I hit the shots, I hit it high and softly to that green. And I could do that. 2‑irons and 3‑irons. And I birdied the hole when it was on the right‑hand side. I birdied it once on the left. I made mother par there, and I chipped it in.

But back in those days I could hit that ball up there, like Ryo and Rory did the same thing, hit the ball way up in the air. That's what you have to do. I was watching the guys in front of me. They're playing these 4‑irons, they're launching at this attitude, right here (indicating)and mine's about right there (indicating). It just doesn't come down soft enough to hold the green.

That's the smallest green to hit that length of shot that we play in ‑‑ well, I have to say any golf. I mean that green is much smaller than the postage stamp at Troon, much smaller than that green. It's a tine, tiny little bowl thing, like this. You land it short, you hit it on the downslope and it goes right on over the bowl. And it's a tough a shot as you want, just to get it on the surface there is a major achievement.

Q. U.S. Open always coincides with Father's Day, and you mentioned your dad. Does the advice he gave you at Pebble Beach still hold up? What impact did he make on your golf?

TOM WATSON: Well, he didn't have any advice about Pebble Beach, but he did tell me about Pebble, because he went to Stanford. He went to Stanford senior year in college and the first two years of law school, and then he was drafted in World War II into the Army. He always said about Pebble Beach, they have the three best par‑4s in a row in the world on 8, 9 and 10, three toughest, 8, 9 and 10.

And I beg anybody to challenge the three toughest holes like that, the type of danger you have to play with, playing those three holes in a row.

Q. Any impact he had on you?

TOM WATSON: He had a tremendous impact on me. I talk about him all the time. He taught me the game. He was a great player in his own stead. He played in the National Amateur a couple of times. He loved the game with a passion, absolute passion. I grew to love the game because my dad loved the game. Not unlike a lot of the players out here whose dad's started in the game.

I was lucky, I had a dad that could really play and knew how to swing the golf club and make the ball curve. He taught me that when I was a kid. When I was six he taught me how to swing the golf club. And then he said, all right, here's how you hook it, and here's how you slice it, right from the beginning.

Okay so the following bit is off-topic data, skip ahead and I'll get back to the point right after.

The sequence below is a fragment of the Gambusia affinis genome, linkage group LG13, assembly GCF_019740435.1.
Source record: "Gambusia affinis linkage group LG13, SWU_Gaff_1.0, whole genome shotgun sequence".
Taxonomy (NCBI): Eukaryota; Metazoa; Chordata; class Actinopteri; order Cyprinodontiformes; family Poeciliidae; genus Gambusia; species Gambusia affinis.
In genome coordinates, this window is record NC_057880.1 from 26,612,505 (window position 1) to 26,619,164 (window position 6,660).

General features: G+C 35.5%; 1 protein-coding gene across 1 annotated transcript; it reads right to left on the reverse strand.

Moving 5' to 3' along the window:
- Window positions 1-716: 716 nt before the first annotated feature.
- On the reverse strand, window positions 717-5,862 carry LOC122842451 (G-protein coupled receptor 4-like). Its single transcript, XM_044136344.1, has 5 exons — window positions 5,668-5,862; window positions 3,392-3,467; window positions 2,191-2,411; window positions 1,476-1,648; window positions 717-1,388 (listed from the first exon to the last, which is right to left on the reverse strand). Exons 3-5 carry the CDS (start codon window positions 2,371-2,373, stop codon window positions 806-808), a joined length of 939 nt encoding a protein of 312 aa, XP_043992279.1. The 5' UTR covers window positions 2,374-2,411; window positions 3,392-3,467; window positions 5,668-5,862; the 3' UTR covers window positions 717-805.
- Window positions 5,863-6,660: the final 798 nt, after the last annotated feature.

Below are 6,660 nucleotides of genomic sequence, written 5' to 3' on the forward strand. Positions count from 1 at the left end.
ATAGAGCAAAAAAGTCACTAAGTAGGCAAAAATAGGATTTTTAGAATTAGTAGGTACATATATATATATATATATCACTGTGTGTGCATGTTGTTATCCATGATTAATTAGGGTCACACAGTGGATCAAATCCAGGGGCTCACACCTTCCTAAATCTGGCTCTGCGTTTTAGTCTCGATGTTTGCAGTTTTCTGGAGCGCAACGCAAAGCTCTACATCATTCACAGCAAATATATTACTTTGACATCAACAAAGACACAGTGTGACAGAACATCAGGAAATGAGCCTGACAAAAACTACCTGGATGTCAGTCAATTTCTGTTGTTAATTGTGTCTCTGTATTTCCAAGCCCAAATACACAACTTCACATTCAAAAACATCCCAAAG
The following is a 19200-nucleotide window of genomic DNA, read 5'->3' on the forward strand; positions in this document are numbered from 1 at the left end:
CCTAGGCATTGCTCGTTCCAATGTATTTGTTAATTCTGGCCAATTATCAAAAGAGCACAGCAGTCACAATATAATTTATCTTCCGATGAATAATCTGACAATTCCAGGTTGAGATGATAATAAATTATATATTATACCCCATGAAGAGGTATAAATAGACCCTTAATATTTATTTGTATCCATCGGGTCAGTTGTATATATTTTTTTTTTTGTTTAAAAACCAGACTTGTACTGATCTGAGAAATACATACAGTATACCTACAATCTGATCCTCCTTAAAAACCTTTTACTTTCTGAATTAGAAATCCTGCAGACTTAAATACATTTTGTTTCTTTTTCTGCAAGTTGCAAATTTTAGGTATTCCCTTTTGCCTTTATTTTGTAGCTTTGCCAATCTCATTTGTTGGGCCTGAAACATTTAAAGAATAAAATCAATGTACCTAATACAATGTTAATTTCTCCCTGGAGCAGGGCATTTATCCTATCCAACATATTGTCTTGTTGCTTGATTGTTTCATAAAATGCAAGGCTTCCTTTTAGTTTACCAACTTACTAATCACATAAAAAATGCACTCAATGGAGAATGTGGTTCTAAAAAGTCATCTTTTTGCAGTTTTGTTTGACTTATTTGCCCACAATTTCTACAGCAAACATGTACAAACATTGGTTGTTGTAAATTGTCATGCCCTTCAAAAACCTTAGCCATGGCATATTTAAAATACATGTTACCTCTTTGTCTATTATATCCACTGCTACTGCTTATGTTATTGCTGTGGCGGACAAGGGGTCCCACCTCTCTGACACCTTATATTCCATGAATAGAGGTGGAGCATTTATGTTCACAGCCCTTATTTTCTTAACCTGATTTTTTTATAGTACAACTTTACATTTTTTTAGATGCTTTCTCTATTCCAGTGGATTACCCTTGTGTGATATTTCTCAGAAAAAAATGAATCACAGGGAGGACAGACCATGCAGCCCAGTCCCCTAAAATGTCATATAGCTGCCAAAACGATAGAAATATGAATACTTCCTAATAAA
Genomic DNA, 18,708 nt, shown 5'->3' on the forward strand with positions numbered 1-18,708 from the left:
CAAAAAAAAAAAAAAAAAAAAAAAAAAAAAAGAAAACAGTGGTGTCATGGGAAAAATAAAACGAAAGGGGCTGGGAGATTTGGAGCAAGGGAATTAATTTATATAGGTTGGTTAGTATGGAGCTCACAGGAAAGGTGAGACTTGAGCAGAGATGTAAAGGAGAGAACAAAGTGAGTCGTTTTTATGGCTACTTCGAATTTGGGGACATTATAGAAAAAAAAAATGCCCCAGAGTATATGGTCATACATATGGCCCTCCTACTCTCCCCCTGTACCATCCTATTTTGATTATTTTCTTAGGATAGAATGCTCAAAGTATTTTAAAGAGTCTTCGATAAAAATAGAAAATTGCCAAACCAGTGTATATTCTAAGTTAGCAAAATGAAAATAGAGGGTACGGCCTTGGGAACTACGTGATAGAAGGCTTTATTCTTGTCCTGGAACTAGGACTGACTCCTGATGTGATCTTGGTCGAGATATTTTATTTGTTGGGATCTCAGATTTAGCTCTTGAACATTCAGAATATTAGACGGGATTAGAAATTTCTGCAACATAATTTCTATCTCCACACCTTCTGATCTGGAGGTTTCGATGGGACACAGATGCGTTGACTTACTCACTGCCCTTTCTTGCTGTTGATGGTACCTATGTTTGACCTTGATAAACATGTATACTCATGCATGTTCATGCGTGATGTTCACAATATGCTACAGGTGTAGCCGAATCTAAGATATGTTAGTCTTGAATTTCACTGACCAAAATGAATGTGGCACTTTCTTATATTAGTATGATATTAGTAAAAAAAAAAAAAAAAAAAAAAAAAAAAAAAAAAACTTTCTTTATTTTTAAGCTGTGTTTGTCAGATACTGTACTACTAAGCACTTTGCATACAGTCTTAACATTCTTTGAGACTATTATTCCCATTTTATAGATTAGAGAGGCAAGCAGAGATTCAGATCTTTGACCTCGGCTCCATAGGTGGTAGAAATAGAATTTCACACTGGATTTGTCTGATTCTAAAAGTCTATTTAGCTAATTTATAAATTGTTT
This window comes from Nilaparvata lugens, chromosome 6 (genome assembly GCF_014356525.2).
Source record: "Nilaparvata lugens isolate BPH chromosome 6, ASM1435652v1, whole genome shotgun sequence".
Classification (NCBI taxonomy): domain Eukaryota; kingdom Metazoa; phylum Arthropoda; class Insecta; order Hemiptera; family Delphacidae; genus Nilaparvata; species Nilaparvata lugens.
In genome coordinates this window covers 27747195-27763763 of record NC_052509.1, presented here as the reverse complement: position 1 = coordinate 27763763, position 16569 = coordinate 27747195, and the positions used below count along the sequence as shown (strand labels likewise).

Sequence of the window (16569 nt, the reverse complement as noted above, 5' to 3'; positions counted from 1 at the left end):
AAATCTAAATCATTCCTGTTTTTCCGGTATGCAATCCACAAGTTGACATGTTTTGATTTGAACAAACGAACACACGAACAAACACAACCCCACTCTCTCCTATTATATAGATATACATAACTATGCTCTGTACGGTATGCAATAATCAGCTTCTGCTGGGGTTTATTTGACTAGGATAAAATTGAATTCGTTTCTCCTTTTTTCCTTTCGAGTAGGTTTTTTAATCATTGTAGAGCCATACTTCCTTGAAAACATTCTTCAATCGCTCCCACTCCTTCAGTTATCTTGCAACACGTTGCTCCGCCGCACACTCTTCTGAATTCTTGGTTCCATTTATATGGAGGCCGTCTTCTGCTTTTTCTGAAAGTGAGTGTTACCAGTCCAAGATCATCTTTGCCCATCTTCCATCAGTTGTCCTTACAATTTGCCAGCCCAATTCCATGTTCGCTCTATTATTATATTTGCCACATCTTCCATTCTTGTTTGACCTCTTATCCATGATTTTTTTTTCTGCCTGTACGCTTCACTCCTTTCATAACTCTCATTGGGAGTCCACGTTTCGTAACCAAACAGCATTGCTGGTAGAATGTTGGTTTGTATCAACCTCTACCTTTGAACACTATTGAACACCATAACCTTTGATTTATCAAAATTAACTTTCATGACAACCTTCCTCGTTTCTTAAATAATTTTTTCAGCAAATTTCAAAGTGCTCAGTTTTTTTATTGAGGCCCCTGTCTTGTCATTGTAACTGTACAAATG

And now the kids today want to just get up there and hit it. You have to learn how to do this and that. And that was a great benefit to me. That made me the player I am today.

Q. You've been around a long time, what's your feeling if ‑‑ last time we were here ten years ago, Tiger wins by 15. Obviously now, not quite the same player, not the same performance, what's your feeling about where he is in his career track and whether ‑‑ and Johnny Miller said next week, maybe we've seen the best of him, how do you feel and where do you think he's going?

TOM WATSON: It's anybody's guess. I don't know where woods is going to be the rest of the tournament here or in the future. Obviously, he has some issues he has to deal with. That's his own private ‑‑ that's his own private thing he has to deal with.

As far as his golf's concerned, he's a great talent. All the players I've ever seen have always had some sort of lull in their careers. Jack had a lull in his career. Arnold basically ‑‑ after seven years, Arnold was kind of done. Same way with me. I won late because I learned the secret. And $49.95, Lessons of a Lifetime ‑‑ just kidding.

But I learned ‑‑ played my best golf later if my life. And so it goes through cycles. And there are a lot of things, like Dan Jenkins said, only thing that can stop you is an injury or a marriage issue. Dan wrote that. And it's pretty simple stuff, really. He talks about complete silence. It's hard to have complete silence when things are going on in your mind.